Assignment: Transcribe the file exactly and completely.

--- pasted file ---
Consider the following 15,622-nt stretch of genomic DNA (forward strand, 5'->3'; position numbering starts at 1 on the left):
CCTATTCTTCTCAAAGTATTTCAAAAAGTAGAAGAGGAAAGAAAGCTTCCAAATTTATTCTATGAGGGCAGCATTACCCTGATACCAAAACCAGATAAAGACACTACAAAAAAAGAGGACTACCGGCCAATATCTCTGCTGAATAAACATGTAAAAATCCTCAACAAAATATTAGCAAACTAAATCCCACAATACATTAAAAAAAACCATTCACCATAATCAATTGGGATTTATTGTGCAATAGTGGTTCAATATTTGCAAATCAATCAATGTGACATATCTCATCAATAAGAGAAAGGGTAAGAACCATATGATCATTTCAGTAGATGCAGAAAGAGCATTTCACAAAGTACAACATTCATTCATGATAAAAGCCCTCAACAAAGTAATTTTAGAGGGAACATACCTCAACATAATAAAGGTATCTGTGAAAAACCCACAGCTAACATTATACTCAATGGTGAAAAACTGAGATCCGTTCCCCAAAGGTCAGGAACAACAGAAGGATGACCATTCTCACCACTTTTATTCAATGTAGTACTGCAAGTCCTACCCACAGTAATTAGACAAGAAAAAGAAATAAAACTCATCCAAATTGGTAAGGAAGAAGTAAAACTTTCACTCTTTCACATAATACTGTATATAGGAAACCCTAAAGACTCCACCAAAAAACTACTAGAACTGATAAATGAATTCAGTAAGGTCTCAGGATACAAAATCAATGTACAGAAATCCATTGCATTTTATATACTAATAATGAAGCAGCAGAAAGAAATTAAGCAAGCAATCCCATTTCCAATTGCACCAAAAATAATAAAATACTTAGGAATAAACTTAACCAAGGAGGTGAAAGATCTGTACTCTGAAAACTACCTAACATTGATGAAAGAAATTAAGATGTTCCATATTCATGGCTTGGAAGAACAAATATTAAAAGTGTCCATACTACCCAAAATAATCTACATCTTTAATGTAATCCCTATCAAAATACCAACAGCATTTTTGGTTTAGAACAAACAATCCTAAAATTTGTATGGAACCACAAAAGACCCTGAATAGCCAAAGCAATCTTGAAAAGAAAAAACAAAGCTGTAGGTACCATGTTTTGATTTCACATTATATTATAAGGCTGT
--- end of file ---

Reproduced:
Consider the following 15,622-nt stretch of genomic DNA (forward strand, 5'->3'; position numbering starts at 1 on the left):
CCTATTCTTCTCAAAGTATTTCAAAAAGTAGAAGAGGAAAGAAAGCTTCCAAATTTATTCTATGAGGGCAGCATTACCCTGATACCAAAACCAGATAAAGACACTACAAAAAAAGAGGACTACCGGCCAATATCTCTGCTGAATAAACATGTAAAAATCCTCAACAAAATATTAGCAAACTAAATCCCACAATACATTAAAAAAAACCATTCACCATAATCAATTGGGATTTATTGTGCAATAGTGGTTCAATATTTGCAAATCAATCAATGTGACATATCTCATCAATAAGAGAAAGGGTAAGAACCATATGATCATTTCAGTAGATGCAGAAAGAGCATTTCACAAAGTACAACATTCATTCATGATAAAAGCCCTCAACAAAGTAATTTTAGAGGGAACATACCTCAACATAATAAAGGTATCTGTGAAAAACCCACAGCTAACATTATACTCAATGGTGAAAAACTGAGATCCGTTCCCCAAAGGTCAGGAACAACAGAAGGATGACCATTCTCACCACTTTTATTCAATGTAGTACTGCAAGTCCTACCCACAGTAATTAGACAAGAAAAAGAAATAAAACTCATCCAAATTGGTAAGGAAGAAGTAAAACTTTCACTCTTTCACATAATACTGTATATAGGAAACCCTAAAGACTCCACCAAAAAACTACTAGAACTGATAAATGAATTCAGTAAGGTCTCAGGATACAAAATCAATGTACAGAAATCCATTGCATTTTATATACTAATAATGAAGCAGCAGAAAGAAATTAAGCAAGCAATCCCATTTCCAATTGCACCAAAAATAATAAAATACTTAGGAATAAACTTAACCAAGGAGGTGAAAGATCTGTACTCTGAAAACTACCTAACATTGATGAAAGAAATTAAGATGTTCCATATTCATGGCTTGGAAGAACAAATATTAAAAGTGTCCATACTACCCAAAATAATCTACATCTTTAATGTAATCCCTATCAAAATACCAACAGCATTTTTGGTTTAGAACAAACAATCCTAAAATTTGTATGGAACCACAAAAGACCCTGAATAGCCAAAGCAATCTTGAAAAGAAAAAACAAAGCTGTAGGTACCATGTTTTGATTTCACATTATATTATAAGGCTGT